By Joel Delgado ’12 MS ’17
It doesn’t take long for somebody to find out that Celeste Charles loves FIU.
Whenever family members or friends drop by for a weekend visit, she whisks them around campus, showing off the school’s facilities, artwork, cool sights and more.
For Charles, a junior biology major, her love for the university comes naturally, and it was because of her devotion that she ended up becoming a peer advisor at the beginning of 2013, joining a group of 27 others trained to assist with new student orientation programs throughout the year in addition to other programs for new students and their families.
“We’re students here, too, and they can see that we’re being genuine about FIU,” Charles said. “I don’t have to try and convince anyone. I just love the school. It’s very easy for me to tell people about it.”
The same can be said for senior William Solis, who didn’t want to leave FIU without leaving his mark on campus.
For Solis, a physical education major, becoming a peer advisor was a matter of giving something back to the university that helped open so many doors and opportunities for him.
“We’re here to motivate incoming students. It leaves a lasting impression and it goes a long way,” Solis said. “You want to leave a legacy and this was my way of doing that.”
Not only do peer advisors leave a lasting impression on those students who are in their groups, but they’re the first impression for many.
“We’re the first face they see,” said Fernando Monge, a senior who is also a part of the current group of peer advisors. “Orientation is the catalyst for starting your college career after graduating from high school.”
The work of a peer advisor doesn’t begin or end at summer orientation.
Solis is currently overseeing a group of 25 to 30 incoming freshmen and transfer students new to the campus, taking his own experiences and hoping to impart some of what he’s learned to this new group.
His goal – and the goal of his fellow advisors – is to help the newest batch of Panthers make a smooth transition to life at FIU, encouraging them to get involved on campus while also instilling pride for their new school. One of the most instrumental ways of doing this is through group unity, working together in the classroom and out.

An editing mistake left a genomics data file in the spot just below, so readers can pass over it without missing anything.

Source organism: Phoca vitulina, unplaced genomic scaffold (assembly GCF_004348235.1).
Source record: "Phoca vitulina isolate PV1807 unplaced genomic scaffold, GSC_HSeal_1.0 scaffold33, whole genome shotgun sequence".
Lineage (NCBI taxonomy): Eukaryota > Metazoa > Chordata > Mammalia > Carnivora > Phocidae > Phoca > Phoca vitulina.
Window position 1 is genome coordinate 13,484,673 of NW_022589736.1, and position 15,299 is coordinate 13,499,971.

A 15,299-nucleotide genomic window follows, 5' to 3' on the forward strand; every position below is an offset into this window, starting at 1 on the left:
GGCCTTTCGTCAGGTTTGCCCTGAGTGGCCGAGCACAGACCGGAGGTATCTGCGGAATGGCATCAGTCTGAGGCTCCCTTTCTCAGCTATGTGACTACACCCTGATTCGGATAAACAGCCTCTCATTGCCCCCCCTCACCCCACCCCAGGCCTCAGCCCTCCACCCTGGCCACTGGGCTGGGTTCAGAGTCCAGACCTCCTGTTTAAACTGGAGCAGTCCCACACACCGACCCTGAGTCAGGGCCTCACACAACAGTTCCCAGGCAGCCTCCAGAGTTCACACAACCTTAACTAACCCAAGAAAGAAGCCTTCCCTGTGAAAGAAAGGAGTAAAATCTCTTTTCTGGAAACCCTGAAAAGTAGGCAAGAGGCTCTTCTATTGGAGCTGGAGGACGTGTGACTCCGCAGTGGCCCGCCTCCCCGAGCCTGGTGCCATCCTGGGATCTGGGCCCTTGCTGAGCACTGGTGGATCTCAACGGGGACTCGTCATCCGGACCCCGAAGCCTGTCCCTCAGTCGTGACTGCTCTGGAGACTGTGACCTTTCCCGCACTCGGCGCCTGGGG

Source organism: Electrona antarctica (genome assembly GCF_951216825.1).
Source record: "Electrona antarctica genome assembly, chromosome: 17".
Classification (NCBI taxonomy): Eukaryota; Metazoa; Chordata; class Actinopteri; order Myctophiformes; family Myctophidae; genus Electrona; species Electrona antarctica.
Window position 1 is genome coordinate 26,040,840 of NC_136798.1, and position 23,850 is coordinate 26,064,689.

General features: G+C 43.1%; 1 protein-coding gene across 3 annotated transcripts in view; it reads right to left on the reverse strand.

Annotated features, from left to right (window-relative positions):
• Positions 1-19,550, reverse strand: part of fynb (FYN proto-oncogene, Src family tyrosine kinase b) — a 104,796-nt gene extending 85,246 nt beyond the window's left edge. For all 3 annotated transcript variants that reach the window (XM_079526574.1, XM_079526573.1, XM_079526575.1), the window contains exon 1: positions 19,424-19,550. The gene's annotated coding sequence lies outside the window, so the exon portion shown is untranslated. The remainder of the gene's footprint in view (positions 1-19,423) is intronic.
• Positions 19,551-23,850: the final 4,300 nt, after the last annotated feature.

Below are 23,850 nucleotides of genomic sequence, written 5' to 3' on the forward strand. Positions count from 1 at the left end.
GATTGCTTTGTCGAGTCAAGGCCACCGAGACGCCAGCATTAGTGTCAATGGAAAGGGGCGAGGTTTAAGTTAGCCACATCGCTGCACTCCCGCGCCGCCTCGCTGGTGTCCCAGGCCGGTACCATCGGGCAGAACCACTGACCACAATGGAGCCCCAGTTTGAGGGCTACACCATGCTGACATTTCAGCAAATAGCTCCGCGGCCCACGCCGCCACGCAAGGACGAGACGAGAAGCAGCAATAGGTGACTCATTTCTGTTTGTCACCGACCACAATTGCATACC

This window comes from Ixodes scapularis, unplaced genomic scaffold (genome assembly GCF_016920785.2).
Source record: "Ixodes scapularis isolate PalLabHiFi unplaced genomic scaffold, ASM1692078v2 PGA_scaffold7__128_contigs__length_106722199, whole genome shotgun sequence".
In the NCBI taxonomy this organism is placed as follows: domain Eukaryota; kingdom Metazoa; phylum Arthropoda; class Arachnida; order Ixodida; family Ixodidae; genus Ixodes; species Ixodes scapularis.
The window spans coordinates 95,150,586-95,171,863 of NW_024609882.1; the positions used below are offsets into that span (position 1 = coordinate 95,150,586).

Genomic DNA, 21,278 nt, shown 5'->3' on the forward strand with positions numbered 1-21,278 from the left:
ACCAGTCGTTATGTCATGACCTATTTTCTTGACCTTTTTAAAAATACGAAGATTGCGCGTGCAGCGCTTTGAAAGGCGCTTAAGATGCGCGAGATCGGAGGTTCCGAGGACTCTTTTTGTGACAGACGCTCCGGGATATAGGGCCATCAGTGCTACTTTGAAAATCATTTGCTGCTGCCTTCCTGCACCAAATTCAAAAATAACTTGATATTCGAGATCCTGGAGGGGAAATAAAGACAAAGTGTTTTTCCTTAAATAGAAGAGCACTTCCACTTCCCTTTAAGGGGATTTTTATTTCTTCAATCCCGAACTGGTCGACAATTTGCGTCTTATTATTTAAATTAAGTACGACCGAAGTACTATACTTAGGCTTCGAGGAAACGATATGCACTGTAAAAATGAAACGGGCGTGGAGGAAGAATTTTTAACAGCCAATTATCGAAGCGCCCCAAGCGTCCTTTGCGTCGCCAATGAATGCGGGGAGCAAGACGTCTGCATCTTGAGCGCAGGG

Since students are matched at orientation with peer advisors and other students who share their intended major, it makes it much easier to stay unified both inside the classroom and around campus.
“I told them to get to know each other now, take classes together, study together and pass together,” Solis said.
Charles keeps in contact with her students through a Facebook group she created, which includes approximately 70 of the students who were under her supervision at orientation. The group allowed her to invite students to events on campus and was a forum for students to ask Celeste for advice and connect with each other.
Not only have the peer advisors been able to maintain a relationship with their students, but also with each other, establishing long-lasting relationships with those they have trained with and worked with for almost a year.
“Being a part of the team has made my experience,” Charles said. “They’re all amazing people, and all unique in their own way. We all come from different backgrounds but share a common goal at the same time. They’re not just people I work with, but they’re my friends.”
LEAVING A LEGACY
Although their one-year stint as peer advisors will conclude this upcoming January, Solis, Charles and other peer advisors have already made an impact on the students they have mentored.
Some of the members of Solis’ small group initially did not want to get involved around campus, but now they are joining Greek organizations and clubs, interning with the Student Government Association, and attending events taking place on campus. Others come to him for advice and guidance on class selection, time management and other areas of college life..
One of the freshmen that Charles helped guide throughout her first semester, Noelcy Amador, now wants to become a peer advisor for 2014 and is eagerly waiting to apply when the applications become available Oct. 25. It was during her orientation when Amador, who is also a biology major, realized being a peer advisor would be a perfect fit.
“Just seeing what they do and how they influence incoming freshmen impacted me. I want to help people,” Amador said.
Not only have new students benefitted from having peer advising, but peer advisors themselves have also seen change and personal growth through the process. Monge, an art major who deals with ceramics and pottery, now has a clear career path thanks to his experience.
“It was everything I expected and more,” Monge said. “It’s convinced me to pursue a career in student affairs. I want to work with students, inspire them and help them become better students and better people.”
Working together as a team, speaking in front of large groups and taking on more of a leadership role in their own spheres of influence are just a few of the skills they have developed from their time as peer advisors.
“I definitely feel more comfortable talking to people I don’t know or normally wouldn’t have spoken to before,” Charles said. “I didn’t consider myself to be a leader before, but now I do.”
But for Solis, Charles and Monge, nothing is more rewarding than receiving texts of thanks and seeing their students involved at FIU, thriving on campus. It makes all the long hours and hard work worth it.
“Hearing my students tell me what a difference I’ve made, that’s the main reward,” Charles said. “It makes my day.”
For more information on peer advising and Panther Camp facilitators and how to apply, please contact Ashley Grimes at firstname.lastname@example.org or visit the Orientation and Parent Programs’ Recruitment and Selection page.